On Saturday, Oct. 29, Cedar City’s Main Street was filled with cowboy hats, tractors, hay bales and sheep to celebrate the annual Sheep Parade. Although the early cold front had made its way through town, spectators reported that the turnout was better than they had ever seen.
Those involved in the parade take weeks to prepare for the event. Days prior to the parade, you may come across covered wagons being driven down the street or floats being set up on the side of the road. Many people anxiously await this important town staple.
This annual event celebrates the Cedar Livestock Association, which was founded in 1924. The association’s deep roots in sheep herding are evident in Cedar City’s tunnel systems that run the length of Main Street. Sheep would be herded from the mountain, through the tunnels and into the basement of what is now known as Bulloch Drug to be sheared. Supervisor Alycyn Blackner explained the importance of the Sheep Parade to the community.
“It is an important tradition because it is a part of the harvest festival that’s been taking place in Cedar for over 100 years,” Blackner said. “It used to be a simple transfer that wasn’t really recognized, but today, it has grown into an event of celebration and a time to recognize the importance of livestock and the farmers that provide them.”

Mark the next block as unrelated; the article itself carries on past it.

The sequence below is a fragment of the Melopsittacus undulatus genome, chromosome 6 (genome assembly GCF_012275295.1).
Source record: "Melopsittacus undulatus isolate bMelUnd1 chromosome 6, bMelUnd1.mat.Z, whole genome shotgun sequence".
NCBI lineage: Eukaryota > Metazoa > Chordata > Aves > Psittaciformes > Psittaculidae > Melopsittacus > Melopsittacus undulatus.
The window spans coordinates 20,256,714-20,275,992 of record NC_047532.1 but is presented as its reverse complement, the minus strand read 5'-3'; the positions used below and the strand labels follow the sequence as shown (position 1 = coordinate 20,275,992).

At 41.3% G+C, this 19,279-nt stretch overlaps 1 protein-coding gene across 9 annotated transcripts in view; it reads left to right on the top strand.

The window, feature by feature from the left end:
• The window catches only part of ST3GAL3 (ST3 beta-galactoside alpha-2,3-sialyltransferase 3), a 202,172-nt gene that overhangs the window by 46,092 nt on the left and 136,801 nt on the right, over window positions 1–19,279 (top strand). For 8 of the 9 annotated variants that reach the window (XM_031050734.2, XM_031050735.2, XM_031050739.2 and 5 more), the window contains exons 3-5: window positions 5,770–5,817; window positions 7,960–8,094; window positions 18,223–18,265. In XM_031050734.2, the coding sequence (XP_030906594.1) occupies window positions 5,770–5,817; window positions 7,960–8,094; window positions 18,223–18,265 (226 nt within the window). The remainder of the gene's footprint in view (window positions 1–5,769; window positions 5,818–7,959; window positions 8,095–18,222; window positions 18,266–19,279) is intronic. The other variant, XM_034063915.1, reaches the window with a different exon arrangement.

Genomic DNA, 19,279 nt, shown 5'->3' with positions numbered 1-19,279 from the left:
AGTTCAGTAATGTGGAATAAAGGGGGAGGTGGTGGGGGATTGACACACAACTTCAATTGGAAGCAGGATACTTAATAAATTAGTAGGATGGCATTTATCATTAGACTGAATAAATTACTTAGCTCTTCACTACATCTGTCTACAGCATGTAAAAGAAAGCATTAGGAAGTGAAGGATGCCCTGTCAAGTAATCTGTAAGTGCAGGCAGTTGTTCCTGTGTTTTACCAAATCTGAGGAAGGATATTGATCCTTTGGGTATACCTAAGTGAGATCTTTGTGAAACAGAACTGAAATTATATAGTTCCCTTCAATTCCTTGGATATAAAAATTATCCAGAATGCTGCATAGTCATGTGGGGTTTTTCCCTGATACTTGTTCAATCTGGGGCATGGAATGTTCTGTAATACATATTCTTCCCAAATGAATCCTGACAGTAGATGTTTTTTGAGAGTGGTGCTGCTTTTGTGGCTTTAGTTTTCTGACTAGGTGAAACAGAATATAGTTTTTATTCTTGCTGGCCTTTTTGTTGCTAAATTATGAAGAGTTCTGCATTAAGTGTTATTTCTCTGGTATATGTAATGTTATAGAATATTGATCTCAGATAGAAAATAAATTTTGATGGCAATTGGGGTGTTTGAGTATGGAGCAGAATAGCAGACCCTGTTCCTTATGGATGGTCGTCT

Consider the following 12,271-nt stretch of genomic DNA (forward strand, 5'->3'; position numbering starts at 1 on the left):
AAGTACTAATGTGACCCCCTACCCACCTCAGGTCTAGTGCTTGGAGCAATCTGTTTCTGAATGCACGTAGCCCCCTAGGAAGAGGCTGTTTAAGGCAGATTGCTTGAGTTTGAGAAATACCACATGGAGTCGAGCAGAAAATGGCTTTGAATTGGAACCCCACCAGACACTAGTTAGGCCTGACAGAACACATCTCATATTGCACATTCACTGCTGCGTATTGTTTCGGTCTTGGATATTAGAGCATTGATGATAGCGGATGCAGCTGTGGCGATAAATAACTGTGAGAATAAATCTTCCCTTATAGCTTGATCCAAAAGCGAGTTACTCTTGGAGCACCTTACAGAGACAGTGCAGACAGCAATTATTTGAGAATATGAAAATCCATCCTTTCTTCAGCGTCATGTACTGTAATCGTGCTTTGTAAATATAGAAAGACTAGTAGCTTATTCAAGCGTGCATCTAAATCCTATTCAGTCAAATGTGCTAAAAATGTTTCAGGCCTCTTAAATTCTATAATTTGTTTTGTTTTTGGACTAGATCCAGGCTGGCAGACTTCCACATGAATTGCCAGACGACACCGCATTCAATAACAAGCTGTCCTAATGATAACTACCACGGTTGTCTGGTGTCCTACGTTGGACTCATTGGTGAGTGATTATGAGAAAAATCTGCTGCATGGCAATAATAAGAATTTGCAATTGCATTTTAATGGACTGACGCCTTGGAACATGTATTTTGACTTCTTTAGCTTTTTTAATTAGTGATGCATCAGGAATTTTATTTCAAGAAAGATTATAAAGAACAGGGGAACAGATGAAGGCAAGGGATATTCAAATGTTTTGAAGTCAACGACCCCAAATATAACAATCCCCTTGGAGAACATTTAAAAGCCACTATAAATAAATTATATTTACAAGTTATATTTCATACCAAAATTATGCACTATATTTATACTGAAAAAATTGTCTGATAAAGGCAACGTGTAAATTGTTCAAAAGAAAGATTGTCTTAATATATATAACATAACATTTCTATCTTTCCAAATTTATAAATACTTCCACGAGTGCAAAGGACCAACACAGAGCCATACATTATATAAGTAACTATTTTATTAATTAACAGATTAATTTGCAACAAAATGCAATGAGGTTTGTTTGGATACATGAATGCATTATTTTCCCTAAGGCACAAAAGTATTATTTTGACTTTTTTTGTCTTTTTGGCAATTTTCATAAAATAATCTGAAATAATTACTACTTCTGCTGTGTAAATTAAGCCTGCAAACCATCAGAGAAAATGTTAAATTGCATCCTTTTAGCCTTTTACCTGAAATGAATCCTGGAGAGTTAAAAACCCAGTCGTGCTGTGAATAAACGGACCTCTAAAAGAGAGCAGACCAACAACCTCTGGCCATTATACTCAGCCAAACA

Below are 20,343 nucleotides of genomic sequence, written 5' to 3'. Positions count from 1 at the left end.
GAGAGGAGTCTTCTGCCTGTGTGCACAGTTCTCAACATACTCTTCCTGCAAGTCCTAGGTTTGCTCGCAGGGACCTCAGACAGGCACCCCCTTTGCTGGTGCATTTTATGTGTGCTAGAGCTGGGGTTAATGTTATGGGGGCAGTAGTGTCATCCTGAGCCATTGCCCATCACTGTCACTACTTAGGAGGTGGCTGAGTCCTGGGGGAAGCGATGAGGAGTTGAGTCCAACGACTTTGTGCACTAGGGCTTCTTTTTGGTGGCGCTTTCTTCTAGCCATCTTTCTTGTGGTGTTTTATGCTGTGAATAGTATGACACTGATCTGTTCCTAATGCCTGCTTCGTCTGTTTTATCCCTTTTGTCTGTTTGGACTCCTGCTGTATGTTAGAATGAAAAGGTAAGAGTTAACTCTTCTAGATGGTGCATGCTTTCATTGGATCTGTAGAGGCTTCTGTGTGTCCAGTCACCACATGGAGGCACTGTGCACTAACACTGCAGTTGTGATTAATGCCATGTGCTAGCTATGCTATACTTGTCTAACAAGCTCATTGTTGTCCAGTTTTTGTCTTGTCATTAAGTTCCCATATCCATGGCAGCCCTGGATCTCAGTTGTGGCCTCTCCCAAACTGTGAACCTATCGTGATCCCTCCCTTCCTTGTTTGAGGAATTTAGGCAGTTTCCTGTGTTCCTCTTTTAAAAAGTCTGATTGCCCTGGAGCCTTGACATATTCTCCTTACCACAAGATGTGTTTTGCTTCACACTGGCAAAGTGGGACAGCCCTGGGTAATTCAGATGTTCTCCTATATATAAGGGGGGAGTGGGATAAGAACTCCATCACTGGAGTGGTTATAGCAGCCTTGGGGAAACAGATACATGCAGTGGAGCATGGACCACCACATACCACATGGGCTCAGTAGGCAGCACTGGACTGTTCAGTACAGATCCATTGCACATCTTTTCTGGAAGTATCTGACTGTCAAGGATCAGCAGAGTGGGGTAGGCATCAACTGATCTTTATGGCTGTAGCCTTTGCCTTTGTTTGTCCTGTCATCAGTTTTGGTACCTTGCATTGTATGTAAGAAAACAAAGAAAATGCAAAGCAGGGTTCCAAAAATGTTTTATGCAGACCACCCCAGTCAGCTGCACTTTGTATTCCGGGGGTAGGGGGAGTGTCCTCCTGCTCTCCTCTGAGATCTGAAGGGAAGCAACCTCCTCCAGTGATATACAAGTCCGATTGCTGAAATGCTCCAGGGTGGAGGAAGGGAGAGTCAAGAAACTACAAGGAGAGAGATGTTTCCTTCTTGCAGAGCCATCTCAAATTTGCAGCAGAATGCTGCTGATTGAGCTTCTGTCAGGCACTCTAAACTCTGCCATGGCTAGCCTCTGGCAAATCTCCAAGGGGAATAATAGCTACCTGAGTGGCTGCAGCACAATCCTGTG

This event gives the community an opportunity to gather together. Children are mesmerized by the hundreds of sheep that run down the streets. Candy is thrown from tractors of all shapes, colors and sizes. Vintage automobiles honk their horns at the waving audience. Other displays include floats, swing dancers and community sports teams.
Vehicles are driven by seniors and youth. Young tractor drivers take on the torch passed from older generations of Cedar City sheep herders.
People from all over the West come to see Cedar City’s autumn festival, drawn to the small-town charm of the celebrations.
One of the most important aspects of community involvement during the celebration is local companies’ wooden sheep they display in front of their storefronts. Shops are able to decorate them in whatever way they choose. The wooden sheep are decorated with yarn, thick ribbon, shimmery paint, wool and other creative materials. One local company even made a small lamb for their large wooden sheep.
This year’s Sheep Parade was a celebration to honor decades of agriculture in Cedar City. It will continue to help citizens remember who really puts coats on their backs and food on their table.
Story by: Brooklyn Rushton
Photos by: Bria Hansen